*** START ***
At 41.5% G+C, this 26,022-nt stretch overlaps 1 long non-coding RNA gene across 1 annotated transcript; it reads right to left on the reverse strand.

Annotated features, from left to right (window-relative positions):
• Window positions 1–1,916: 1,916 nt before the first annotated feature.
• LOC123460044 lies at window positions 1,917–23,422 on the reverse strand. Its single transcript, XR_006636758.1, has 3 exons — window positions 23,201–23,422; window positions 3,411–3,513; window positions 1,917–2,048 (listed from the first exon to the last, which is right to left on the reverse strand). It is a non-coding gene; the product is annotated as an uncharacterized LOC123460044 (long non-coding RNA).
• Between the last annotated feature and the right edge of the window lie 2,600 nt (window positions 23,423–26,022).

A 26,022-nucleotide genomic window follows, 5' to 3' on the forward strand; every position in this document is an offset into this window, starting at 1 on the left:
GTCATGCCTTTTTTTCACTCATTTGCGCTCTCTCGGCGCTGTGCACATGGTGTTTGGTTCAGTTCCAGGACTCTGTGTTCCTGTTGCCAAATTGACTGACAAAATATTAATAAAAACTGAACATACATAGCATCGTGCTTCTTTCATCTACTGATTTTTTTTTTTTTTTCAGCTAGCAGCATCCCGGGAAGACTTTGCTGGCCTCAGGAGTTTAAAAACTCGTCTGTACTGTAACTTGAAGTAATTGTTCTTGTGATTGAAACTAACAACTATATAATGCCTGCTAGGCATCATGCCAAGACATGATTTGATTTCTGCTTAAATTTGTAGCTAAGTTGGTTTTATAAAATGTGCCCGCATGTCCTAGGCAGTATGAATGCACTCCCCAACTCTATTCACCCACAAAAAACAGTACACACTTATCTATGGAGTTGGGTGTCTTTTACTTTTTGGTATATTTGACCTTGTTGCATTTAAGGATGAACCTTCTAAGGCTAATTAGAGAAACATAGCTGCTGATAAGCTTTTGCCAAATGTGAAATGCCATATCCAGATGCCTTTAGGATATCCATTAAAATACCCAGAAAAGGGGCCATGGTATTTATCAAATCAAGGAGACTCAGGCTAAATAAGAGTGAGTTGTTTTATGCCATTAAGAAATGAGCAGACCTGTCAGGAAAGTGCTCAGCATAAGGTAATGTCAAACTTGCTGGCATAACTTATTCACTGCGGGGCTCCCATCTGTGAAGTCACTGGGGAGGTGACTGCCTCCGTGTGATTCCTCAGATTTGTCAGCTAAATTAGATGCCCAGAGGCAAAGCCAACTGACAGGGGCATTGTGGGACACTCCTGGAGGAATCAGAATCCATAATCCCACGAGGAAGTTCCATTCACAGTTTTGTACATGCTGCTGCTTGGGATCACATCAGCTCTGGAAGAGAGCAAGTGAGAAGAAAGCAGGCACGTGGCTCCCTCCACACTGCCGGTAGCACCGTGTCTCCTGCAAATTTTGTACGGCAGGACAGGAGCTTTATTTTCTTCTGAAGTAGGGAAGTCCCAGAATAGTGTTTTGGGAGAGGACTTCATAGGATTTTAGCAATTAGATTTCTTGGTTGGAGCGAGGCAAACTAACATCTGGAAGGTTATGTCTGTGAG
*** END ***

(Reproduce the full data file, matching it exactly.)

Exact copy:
At 41.5% G+C, this 26,022-nt stretch overlaps 1 long non-coding RNA gene across 1 annotated transcript; it reads right to left on the reverse strand.

Annotated features, from left to right (window-relative positions):
• Window positions 1–1,916: 1,916 nt before the first annotated feature.
• LOC123460044 lies at window positions 1,917–23,422 on the reverse strand. Its single transcript, XR_006636758.1, has 3 exons — window positions 23,201–23,422; window positions 3,411–3,513; window positions 1,917–2,048 (listed from the first exon to the last, which is right to left on the reverse strand). It is a non-coding gene; the product is annotated as an uncharacterized LOC123460044 (long non-coding RNA).
• Between the last annotated feature and the right edge of the window lie 2,600 nt (window positions 23,423–26,022).

A 26,022-nucleotide genomic window follows, 5' to 3' on the forward strand; every position in this document is an offset into this window, starting at 1 on the left:
GTCATGCCTTTTTTTCACTCATTTGCGCTCTCTCGGCGCTGTGCACATGGTGTTTGGTTCAGTTCCAGGACTCTGTGTTCCTGTTGCCAAATTGACTGACAAAATATTAATAAAAACTGAACATACATAGCATCGTGCTTCTTTCATCTACTGATTTTTTTTTTTTTTTCAGCTAGCAGCATCCCGGGAAGACTTTGCTGGCCTCAGGAGTTTAAAAACTCGTCTGTACTGTAACTTGAAGTAATTGTTCTTGTGATTGAAACTAACAACTATATAATGCCTGCTAGGCATCATGCCAAGACATGATTTGATTTCTGCTTAAATTTGTAGCTAAGTTGGTTTTATAAAATGTGCCCGCATGTCCTAGGCAGTATGAATGCACTCCCCAACTCTATTCACCCACAAAAAACAGTACACACTTATCTATGGAGTTGGGTGTCTTTTACTTTTTGGTATATTTGACCTTGTTGCATTTAAGGATGAACCTTCTAAGGCTAATTAGAGAAACATAGCTGCTGATAAGCTTTTGCCAAATGTGAAATGCCATATCCAGATGCCTTTAGGATATCCATTAAAATACCCAGAAAAGGGGCCATGGTATTTATCAAATCAAGGAGACTCAGGCTAAATAAGAGTGAGTTGTTTTATGCCATTAAGAAATGAGCAGACCTGTCAGGAAAGTGCTCAGCATAAGGTAATGTCAAACTTGCTGGCATAACTTATTCACTGCGGGGCTCCCATCTGTGAAGTCACTGGGGAGGTGACTGCCTCCGTGTGATTCCTCAGATTTGTCAGCTAAATTAGATGCCCAGAGGCAAAGCCAACTGACAGGGGCATTGTGGGACACTCCTGGAGGAATCAGAATCCATAATCCCACGAGGAAGTTCCATTCACAGTTTTGTACATGCTGCTGCTTGGGATCACATCAGCTCTGGAAGAGAGCAAGTGAGAAGAAAGCAGGCACGTGGCTCCCTCCACACTGCCGGTAGCACCGTGTCTCCTGCAAATTTTGTACGGCAGGACAGGAGCTTTATTTTCTTCTGAAGTAGGGAAGTCCCAGAATAGTGTTTTGGGAGAGGACTTCATAGGATTTTAGCAATTAGATTTCTTGGTTGGAGCGAGGCAAACTAACATCTGGAAGGTTATGTCTGTGAG